Time Management and Grandma’s Law

Everyone seems to be worrying about time management—so much so that I am beginning to think that more and more people must be carrying out their activities of daily living in a very organized fashion. They should feel good. But do they?

It would be interesting to do a research study in Utah with respect to results and effectiveness, since so many of the popular time management systems seem to come from that state.

Shifts Happen

My old pickup truck had a manual, three-speed transmission, and I miss it. To get going, you would put the shift lever in first, slowly let out the clutch, give it a little gas and begin your travels. Once you were moving, with the proper clutch coordination, you could shift into second.

True North Hunters

Deer hunting season came, and two strategic planners decided to test their skills out in the forest. It had snowed about six inches, so the two hunters were able to follow a large deer’s tracks deep into the surrounding woods.

After several hours, they finally spotted the large buck. With uncommon luck, they downed the great animal with one shot. Grabbing it be the tail, they began the long journey back. It was very difficult work.

Encouraging Better Grumbling

For some people discouragement seems to be a way of life. Perhaps it’s in their genes, their wiring. I’m not sure. What is apparent is that negative thoughts and worries are the dominant feature of their lives. It’s no wonder that they experience life as getting worse instead of better and succumb to self-defeat.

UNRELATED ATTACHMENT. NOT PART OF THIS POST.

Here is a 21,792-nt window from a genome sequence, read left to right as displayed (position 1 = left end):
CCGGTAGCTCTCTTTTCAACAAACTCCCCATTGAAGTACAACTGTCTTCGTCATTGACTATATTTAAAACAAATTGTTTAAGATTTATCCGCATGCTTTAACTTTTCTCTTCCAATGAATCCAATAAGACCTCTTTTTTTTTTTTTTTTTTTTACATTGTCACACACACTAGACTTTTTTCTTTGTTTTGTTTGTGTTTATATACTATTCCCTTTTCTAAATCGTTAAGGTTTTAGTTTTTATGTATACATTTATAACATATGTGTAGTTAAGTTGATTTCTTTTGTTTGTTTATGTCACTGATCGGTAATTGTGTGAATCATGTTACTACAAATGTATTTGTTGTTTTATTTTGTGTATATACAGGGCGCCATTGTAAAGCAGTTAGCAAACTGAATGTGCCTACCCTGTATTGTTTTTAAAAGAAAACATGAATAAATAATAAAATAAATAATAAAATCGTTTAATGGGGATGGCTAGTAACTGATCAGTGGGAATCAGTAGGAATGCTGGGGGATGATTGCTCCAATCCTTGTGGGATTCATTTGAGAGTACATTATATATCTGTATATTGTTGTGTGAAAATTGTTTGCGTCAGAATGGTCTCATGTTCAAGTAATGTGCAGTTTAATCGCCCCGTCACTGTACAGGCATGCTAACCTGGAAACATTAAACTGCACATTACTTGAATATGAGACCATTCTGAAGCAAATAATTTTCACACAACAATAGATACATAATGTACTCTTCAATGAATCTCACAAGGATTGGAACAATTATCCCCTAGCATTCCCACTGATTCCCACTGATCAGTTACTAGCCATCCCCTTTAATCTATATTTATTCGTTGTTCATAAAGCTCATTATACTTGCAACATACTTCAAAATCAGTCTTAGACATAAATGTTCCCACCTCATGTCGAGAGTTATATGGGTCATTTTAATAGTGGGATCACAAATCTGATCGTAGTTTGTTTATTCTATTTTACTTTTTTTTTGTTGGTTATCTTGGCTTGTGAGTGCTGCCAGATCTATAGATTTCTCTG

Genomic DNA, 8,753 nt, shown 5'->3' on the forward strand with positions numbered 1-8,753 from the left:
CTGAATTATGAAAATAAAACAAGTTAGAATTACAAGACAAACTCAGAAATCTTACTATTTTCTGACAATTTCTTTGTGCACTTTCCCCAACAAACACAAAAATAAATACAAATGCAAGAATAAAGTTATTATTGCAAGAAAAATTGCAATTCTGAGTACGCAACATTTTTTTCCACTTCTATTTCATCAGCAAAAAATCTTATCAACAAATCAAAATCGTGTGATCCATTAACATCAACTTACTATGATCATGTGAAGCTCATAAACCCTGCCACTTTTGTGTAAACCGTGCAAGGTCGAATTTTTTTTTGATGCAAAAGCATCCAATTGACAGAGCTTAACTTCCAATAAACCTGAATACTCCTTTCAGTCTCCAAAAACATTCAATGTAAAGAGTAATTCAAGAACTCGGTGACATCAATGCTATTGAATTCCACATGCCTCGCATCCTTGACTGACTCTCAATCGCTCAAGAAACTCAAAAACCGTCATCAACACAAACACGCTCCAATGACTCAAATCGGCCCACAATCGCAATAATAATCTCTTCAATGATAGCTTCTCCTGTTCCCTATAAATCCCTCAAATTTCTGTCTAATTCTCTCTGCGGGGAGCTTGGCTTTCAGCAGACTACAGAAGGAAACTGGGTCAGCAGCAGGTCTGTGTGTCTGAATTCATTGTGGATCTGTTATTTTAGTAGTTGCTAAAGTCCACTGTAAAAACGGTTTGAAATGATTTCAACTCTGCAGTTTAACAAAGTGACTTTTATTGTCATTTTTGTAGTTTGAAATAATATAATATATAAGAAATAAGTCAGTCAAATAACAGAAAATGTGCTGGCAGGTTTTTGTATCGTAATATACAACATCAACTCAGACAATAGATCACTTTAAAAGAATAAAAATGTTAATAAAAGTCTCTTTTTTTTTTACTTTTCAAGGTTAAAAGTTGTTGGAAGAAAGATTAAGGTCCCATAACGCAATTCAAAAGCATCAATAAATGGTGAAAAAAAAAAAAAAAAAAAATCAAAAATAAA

The Principle of Thirds

I have been thinking about people in terms of thirds for more than 20 years. One of the reasons this principle has stayed with me so long is that it is another antidote to depression or personal discouragement. The principle is as follows: no matter what you do, propose or change, one third will be for it, one third will be neutral and one third will be against it. (Before I go on, I must say that I have no statistical research to support my claim, only years of practical experience with the concept.)

Measure Twice, Cut Once

It’s possible that you may not be familiar with the craftsman’s imperative, “Measure twice, cut once.” But I was reminded of the usefulness of that adage this summer when doing some home remodeling work. The saying suddenly re-occurred to me while I was measuring some boards for my roof.

Risky Beesness

Sam, who lived to be 100, was 90 when he and I relocated two beehives in his orchard. It was early spring when Sam came down to our place and asked if I would give him a hand moving a couple of his beehives. He wanted to maximize the pollination efforts of these hives in his apple orchard.

How Am I Doing?

“How am I doing?” is not a new question that one suddenly discovers in adulthood. In fact, the question probably peaks in our adolescent years when we attempt to steer the narrow course of belonging to a peer group while also standing out from the group.

“How am I doing?” is a question we ask ourselves personally with respect to our families, friends and personal goals. On a professional level, this question may be more difficult to answer. Why? Because for so many of us, the answer is expressed in vague numbers or concepts.

Paying the Energy Bill

Strange behavior in the chief executive officer of a medium-sized manufacturing firm in northeast Illinois was causing a great deal of concern to her friends and employees. It seems this executive had developed an unusual early morning ritual that continued for several months. Each morning at a quarter to five, she came out of her home and walked three blocks to the nearby railroad crossing. She waited patiently for the five o’clock, Rock Island freight train to arrive and watched in silence as it rolled by.